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Hebrew University of Jerusalem

Hebrew University of Jerusalem

The Hebrew University of Jerusalem (Hebrew: הַאוּנִיבֶרְסִיטָה הַעִבְרִית בְּיְרוּשָׁלַיִם, Ha-Universita ha-Ivrit bi-Yerushalayim; Arabic: الجامعة العبرية في القدس‎, Al-Jāmiʿa al-ʿIbriyya fī l-Quds; abbreviated HUJI) is Israel's second-oldest university, established in 1918, 30 years before the establishment of the State of Israel. The Hebrew University has three campuses in Jerusalem and one in Rehovot.[2] The world's largest Jewish studies library is located on its Edmond J. Safra Givat Ram campus.

The university has 5 affiliated teaching hospitals including the Hadassah Medical Center, 7 faculties, more than 100 research centers, and 315 academic departments. As of 2018, a third of all the doctoral candidates in Israel were studying at the Hebrew University.

The first Board of Governors included Albert Einstein, Sigmund Freud, Martin Buber, and Chaim Weizmann. Four of Israel's prime ministers are alumni of the Hebrew University. As of 2018, 15 Nobel Prize winners, 2 Fields Medalists, and 3 Turing Award winners have been affiliated with the University.

Hebrew University of Jerusalem
האוניברסיטה העברית בירושלים
الجامعة العبرية في القدس
TypePublic research
Established24 July 1918
EndowmentUS$471 million (2015)[1]
PresidentAsher Cohen
RectorBarak Medina
Administrative staff
Jerusalem and Rehovot
NicknameHebrew U, HUJI
Websitehuji.ac.il [63]
Hebrew University new Logo vector.svg
University rankings
ARWU World[24]87
THE World[26]178
QS World[25]148


Establishment of the Hebrew University and laying of the cornerstone, 1918

Establishment of the Hebrew University and laying of the cornerstone, 1918

National Library of Israel, Givat Ram, established 1892

National Library of Israel, Givat Ram, established 1892

The building of Academy of the Hebrew Language, Givat Ram. The AHL replaced in 1953 the Hebrew Language Committee, established in 1890.

The building of Academy of the Hebrew Language, Givat Ram. The AHL replaced in 1953 the Hebrew Language Committee, established in 1890.

Painting of the inauguration ceremony, 1925. The Earl of Balfour addresses the audience.

Painting of the inauguration ceremony, 1925. The Earl of Balfour addresses the audience.

One of the visions of the Zionist movement was the establishment of a Jewish university in the Land of Israel. Founding a university was proposed as far back as 1884 in the Kattowitz (Katowice) conference of the Hovevei Zion society.

The cornerstone for the university was laid on July 24, 1918. Seven years later, on April 1, 1925, the Hebrew University campus on Mount Scopus was opened at a gala ceremony attended by the leaders of the Jewish world, distinguished scholars and public figures, and British dignitaries, including the Earl of Balfour, Viscount Allenby and Sir Herbert Samuel. The University's first Chancellor was Judah Magnes.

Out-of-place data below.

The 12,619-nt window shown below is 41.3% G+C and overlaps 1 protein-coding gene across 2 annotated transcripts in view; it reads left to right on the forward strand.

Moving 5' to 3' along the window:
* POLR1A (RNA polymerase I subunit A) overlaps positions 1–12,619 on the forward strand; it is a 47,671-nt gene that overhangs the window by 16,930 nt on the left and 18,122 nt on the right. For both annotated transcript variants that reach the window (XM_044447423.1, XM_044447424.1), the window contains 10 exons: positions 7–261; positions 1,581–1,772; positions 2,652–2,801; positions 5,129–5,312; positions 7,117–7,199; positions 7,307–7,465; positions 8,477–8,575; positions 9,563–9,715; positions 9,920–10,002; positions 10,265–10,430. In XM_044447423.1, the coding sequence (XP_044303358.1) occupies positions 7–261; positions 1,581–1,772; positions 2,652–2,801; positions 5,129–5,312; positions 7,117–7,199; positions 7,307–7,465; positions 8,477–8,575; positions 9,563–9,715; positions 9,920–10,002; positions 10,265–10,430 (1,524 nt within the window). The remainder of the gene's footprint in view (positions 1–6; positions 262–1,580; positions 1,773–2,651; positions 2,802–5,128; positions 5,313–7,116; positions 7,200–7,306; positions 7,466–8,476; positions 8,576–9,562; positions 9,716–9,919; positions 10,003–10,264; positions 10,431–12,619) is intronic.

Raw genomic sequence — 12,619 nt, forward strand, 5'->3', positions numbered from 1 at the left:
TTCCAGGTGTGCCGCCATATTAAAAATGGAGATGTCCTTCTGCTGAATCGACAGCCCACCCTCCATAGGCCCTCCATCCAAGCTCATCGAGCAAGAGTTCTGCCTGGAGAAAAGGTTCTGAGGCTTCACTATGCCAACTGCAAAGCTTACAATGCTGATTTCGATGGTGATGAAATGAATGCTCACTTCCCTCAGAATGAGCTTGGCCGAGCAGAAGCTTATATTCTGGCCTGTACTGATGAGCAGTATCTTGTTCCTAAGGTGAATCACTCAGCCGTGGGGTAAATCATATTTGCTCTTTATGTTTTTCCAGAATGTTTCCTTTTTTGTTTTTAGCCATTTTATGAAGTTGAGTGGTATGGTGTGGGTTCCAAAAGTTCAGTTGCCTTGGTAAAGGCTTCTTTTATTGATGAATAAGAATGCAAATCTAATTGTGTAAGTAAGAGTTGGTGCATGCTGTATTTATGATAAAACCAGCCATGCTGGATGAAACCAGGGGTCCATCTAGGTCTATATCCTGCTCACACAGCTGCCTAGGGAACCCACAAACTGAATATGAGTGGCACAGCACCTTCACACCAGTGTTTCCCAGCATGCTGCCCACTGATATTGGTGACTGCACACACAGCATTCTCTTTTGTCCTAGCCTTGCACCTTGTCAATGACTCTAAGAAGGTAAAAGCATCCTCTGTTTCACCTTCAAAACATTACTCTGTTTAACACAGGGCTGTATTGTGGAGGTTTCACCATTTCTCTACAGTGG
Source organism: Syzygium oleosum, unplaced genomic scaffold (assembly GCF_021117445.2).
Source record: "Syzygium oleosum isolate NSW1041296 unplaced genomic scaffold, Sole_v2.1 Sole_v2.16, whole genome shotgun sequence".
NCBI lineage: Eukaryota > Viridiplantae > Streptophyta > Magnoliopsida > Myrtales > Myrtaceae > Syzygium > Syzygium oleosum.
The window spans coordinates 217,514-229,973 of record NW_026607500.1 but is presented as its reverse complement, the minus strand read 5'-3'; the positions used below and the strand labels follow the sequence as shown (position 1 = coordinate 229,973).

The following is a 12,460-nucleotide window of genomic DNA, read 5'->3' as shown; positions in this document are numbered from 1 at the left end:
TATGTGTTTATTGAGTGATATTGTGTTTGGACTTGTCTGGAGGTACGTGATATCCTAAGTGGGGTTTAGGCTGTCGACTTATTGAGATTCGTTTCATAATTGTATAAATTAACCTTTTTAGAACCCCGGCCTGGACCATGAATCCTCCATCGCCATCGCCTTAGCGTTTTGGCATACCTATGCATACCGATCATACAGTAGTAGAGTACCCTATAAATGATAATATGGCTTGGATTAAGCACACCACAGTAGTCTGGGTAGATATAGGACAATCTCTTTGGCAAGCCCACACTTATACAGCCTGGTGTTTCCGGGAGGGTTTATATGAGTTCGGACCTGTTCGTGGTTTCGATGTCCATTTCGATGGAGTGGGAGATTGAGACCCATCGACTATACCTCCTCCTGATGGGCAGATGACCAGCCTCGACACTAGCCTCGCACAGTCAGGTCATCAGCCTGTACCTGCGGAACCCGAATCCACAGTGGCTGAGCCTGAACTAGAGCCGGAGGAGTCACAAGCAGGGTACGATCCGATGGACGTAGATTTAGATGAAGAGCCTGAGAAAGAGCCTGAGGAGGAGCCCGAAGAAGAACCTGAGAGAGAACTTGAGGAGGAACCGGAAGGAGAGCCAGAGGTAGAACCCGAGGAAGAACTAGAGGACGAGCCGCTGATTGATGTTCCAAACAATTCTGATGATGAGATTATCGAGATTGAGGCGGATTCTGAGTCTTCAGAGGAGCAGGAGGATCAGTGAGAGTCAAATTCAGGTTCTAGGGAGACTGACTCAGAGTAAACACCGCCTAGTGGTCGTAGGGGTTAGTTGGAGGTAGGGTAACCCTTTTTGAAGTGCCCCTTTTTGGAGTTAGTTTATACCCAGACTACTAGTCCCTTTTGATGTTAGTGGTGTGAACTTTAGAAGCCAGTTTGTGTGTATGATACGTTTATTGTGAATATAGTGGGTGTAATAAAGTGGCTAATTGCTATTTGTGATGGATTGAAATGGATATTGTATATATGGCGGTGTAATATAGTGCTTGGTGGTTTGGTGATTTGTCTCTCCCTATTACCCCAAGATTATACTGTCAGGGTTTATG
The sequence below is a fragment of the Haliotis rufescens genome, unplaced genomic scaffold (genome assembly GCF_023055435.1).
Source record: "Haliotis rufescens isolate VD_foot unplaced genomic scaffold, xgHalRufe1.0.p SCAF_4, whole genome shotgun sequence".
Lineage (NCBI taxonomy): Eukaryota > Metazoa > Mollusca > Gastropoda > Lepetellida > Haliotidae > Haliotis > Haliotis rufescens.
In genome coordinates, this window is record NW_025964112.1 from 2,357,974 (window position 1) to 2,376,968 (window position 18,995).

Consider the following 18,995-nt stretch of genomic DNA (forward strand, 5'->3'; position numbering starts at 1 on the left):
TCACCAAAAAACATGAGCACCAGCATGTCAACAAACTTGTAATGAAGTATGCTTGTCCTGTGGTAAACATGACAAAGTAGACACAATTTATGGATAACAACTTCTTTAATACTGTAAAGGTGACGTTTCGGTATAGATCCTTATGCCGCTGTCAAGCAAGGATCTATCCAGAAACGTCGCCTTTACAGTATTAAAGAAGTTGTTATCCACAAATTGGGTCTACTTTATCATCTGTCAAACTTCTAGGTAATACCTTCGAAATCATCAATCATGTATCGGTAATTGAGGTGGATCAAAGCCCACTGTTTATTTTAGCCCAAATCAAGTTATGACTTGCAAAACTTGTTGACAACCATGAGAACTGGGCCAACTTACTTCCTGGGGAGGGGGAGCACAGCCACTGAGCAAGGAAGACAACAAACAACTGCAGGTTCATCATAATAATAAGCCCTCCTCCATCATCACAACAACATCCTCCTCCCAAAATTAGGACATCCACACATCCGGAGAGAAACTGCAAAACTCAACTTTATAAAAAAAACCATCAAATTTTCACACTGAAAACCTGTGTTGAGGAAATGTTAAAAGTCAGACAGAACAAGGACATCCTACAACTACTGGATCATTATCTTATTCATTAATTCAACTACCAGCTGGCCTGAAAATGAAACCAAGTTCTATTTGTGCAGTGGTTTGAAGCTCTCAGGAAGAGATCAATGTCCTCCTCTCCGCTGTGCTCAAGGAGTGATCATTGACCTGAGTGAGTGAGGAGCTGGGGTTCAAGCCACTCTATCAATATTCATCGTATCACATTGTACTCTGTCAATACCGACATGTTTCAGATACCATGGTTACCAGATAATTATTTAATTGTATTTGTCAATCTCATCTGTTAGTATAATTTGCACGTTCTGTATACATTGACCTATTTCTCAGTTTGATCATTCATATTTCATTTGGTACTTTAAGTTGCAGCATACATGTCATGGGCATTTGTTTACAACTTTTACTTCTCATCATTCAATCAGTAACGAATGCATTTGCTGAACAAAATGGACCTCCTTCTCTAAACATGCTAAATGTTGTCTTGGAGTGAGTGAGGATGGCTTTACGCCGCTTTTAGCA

By 1947, the University had become a large research and teaching institution. Plans for a medical school were approved in May 1949, and in November 1949, a faculty of law was inaugurated. In 1952, it was announced that the agricultural institute founded by the University in 1940 would become a full-fledged faculty.[3]

During the 1948 Arab–Israeli War, attacks were carried out against convoys moving between the Israeli-controlled section of Jerusalem and the University.[4] The leader of the Arab forces in Jerusalem, Abdul Kader Husseini, threatened military action against the university Hadassah Hospital "if the Jews continued to use them as bases for attacks."[5] After the Hadassah medical convoy massacre, in which 79 Jews, including doctors and nurses, were killed, the Mount Scopus campus was cut off from Jerusalem.[6] British soldier Jack Churchill coordinated the evacuation of 700 Jewish doctors, students and patients from the hospital.[7]

When the Jordan government denied Israeli access to Mount Scopus, a new campus was built at Givat Ram in western Jerusalem and completed in 1958. In the interim, classes were held in 40 different buildings around the city.[8]

The Terra Santa building in Rehavia, rented from the Franciscan Custodians of the Latin Holy Places, was also used for this purpose.[9] A few years later, together with the Hadassah Medical Organization, a medical science campus was built in the south-west Jerusalem neighborhood of Ein Kerem.

By the beginning of 1967, the students numbered 12,500, spread among the two campuses in Jerusalem and the agricultural faculty in Rehovot. After the unification of Jerusalem, following the Six-Day War of June 1967, the University was able to return to Mount Scopus, which was rebuilt. In 1981 the construction work was completed, and Mount Scopus again became the main campus of the University.

According to ARIJ, Israel confiscated 568 Dunams of land from the Palestinian village of Isawiya for the Hebrew University in 1968.[10]

On July 31, 2002, a member of a terrorist cell detonated a bomb during lunch hour at the University's "Frank Sinatra" cafeteria when it was crowded with staff and students. Nine people—five Israelis, three Americans, and one dual French-American citizen—were murdered and more than 70 wounded. World leaders, including Kofi Annan, President Bush, and the President of the European Union issued statements of condemnation.[11][12]